Writing Tips To Move Your Process Forward
write! I know you’ve heard this before but editing while you write only delays THE END. Worry about editing once the
story is finished.
your Editor’s Hat you wear to eliminate such things as:
‘that’- if the sentence is clear without it, then delete it.
‘he said, stuttering’ – make it clear in your dialogue that he/she is stuttering and avoid using this in
the tagline. A dialogue must convey the meaning of the character’s thoughts/actions/moods without having to tell the
reader how he/she feels: “I…I don’t know what you’re ta…talking about.” Let the sentence
give the essence of their dialogue.
you’re one of those writers who can’t get in tune with a writing schedule then make sure you write something down
everyday, even if it’s a sentence or two. Moving your work forward when you have a chance is better than waiting for
a long quiet moment to yourself to write. That may never happen and guess what…your story will never get done. Carry
a notebook with you to write down your inspirations as they come to you wherever you go.
on a certain passage in your story? Let it go for a spell and return to it with a fresh outlook. At times, working on another
story will allow you to leave that ‘can’t think what to write next’ box you’ve placed yourself in.
look at your first draft with disappointment. This is, after all, only a first
draft, possibly riddled with typos and grammatical mistakes. The second, third, even tenth draft will tighten it up. Remember
that your first draft is like the wrinkled sheet on your bed. Slowly you’ll iron each wrinkle out to reveal a clean
and smooth sheet of words.
stay-at-home writers, ignore the nagging telephone ring, the doorbell, the friends requesting to come over for a coffee, the
dirt sitting on your coffee table, the laundry threatening to take over the entire first floor…when you sit down by
your computer to write, clear your mind and don’t allow distractions to rule this time.
sure to write every day. Did I mention this? Oh well, it’s important enough to mention again and again.
The reason for this is for you to notice some of your favorite authors' techniques, such as:
they grab their readers' interest,
way they use a lot of descriptive detail or a mixture of dialogue and descriptive passages to move the plot forward,
they describe a character’s descriptive detail,
the subplots formed to help the main plot along,
get right into the action or slowly introduce and build/foreshadow what’s to come,
the inner and outer emotional conflicts are projected
most importantly, how they wrap up the conclusion.
you’re pacing the floor waiting for the postman to deliver the acceptance/rejection letter…STOP pacing and begin
writing the new project. Why waste time when that creative juice in you is so hot it’s waiting to pour words onto
paper. This is why we’re called writers because we’re ALWAYS coming down with new ideas.
you waiting for that special desk for your office? Or did you run out of computer paper? Maybe no ink in the pen? Well, there’s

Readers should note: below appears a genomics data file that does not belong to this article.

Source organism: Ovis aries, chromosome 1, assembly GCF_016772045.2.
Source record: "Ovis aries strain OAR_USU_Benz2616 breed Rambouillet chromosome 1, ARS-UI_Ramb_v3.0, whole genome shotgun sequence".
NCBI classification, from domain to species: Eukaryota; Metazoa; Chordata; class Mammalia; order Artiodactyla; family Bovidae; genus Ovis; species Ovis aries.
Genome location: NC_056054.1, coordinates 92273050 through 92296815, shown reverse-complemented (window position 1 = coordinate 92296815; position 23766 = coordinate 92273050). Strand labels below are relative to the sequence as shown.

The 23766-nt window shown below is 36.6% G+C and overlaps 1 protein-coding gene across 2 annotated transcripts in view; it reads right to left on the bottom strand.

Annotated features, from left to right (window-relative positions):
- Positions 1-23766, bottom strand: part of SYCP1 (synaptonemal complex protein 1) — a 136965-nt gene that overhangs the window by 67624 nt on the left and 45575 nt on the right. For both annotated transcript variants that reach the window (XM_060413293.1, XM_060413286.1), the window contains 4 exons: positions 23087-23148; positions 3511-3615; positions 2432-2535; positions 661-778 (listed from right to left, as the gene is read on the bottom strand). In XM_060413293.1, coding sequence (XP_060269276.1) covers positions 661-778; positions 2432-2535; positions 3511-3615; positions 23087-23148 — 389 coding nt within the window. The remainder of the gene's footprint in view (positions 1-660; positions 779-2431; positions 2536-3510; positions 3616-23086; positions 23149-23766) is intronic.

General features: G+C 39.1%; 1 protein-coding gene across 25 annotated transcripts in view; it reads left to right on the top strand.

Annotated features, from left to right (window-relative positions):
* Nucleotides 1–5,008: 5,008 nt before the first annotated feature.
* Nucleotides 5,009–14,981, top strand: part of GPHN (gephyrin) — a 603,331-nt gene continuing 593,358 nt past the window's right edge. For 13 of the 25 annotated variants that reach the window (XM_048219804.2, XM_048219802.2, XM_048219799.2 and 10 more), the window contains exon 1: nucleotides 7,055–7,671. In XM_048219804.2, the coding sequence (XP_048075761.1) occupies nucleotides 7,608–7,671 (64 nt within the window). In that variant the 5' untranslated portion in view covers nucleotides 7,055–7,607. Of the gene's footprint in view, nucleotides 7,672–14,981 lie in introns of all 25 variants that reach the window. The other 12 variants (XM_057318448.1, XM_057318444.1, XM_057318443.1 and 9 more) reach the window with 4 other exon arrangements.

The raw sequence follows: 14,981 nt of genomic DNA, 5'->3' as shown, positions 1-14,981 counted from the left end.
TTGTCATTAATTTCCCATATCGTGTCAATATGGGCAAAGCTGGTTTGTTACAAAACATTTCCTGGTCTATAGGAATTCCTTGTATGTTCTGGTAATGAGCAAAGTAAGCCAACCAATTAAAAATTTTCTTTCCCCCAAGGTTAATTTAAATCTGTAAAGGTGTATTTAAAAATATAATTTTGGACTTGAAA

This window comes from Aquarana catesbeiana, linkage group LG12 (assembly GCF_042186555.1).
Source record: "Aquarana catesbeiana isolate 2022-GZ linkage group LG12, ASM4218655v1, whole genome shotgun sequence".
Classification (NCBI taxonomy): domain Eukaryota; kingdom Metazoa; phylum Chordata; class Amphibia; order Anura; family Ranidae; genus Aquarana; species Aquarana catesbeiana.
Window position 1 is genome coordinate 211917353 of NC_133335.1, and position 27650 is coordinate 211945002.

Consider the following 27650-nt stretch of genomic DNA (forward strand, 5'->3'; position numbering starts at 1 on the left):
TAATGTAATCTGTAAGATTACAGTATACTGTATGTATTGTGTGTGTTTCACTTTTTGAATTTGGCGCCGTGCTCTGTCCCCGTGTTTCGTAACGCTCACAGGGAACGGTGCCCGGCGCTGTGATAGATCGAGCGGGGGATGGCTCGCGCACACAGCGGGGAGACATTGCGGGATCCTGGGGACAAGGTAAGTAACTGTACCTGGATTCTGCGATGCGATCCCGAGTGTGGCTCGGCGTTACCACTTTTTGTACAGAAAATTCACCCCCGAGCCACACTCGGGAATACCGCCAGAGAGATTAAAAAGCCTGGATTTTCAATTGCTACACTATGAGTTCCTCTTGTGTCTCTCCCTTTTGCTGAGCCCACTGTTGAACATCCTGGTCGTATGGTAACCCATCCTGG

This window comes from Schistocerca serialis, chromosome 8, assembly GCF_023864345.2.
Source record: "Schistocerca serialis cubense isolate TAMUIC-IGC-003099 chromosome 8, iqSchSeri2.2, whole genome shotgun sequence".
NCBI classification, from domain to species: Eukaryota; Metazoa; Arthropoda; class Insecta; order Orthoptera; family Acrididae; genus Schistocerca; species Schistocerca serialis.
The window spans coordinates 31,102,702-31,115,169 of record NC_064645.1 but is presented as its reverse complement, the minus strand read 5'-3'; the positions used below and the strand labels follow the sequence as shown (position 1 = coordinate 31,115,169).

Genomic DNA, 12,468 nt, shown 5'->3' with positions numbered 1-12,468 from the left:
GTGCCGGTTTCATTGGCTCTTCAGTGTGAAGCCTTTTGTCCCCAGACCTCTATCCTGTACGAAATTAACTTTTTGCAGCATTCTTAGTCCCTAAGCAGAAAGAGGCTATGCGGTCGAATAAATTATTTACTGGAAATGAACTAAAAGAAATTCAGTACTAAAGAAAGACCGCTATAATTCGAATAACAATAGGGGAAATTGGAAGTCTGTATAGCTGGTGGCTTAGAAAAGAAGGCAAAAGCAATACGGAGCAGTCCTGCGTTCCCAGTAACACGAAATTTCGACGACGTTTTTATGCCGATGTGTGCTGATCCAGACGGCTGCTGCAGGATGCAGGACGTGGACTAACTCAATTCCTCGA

a kitchen table and chair to use as a desk in the meantime…there’s looseleaf paper to use instead of computer
paper and write it longhand…and there’s always a pencil for you to use. Stop making excuses.
you believe it’s not going to happen to you, well, think again. Back up your files every week. Trust me…I know
what I’m talking about and you don’t want to be pulling out your hair like I did.
you never know when that brilliant plot or character is going to strike your creative muse so a good idea is to keep several
notebooks in various areas around your home all ready with a pen to jot down your thoughts. And yes, even the bathroom.
researching publishing houses to fit the genre you write in. A good tip is to go to your local bookstore, pick up published
books you’ve read and believe are similar to your style and genre, and check in the beginning where they mention who
the publisher is. Google it and then read their submission guidelines. The Writer’s Market annual book is another valuable
resource to have in your home library.
an online writers' group. You’ll be amazed at the resources you’ll find in there. Also, either join a critique
group or find yourself a critique buddy. It’s always smart to have someone else look over your work and guide you where
changes are needed in your manuscript that you may have missed. A second pair of eyes is always the smart way to go.
to online writers newsletters. Many are FREE and some containing exclusive markets have a small yearly fee.
your readers abreast on your newest releases, book signings and anything else pertinent to your writing career by having them
subscribe to your newsletter.
you find writing a novel too much of an effort? Then write short stories. Seek out calls for submissions for various anthology
projects put out by publishers or other writers.
the last but most important aspect is to STAY POSITIVE. There will be rejections, there will be harsh critiques, and there
will be bad reviews. From all three what you need to take away is the fact you write because you have a passion. So learn
from these rejections, critiques, and reviews and make sure you hone your craft.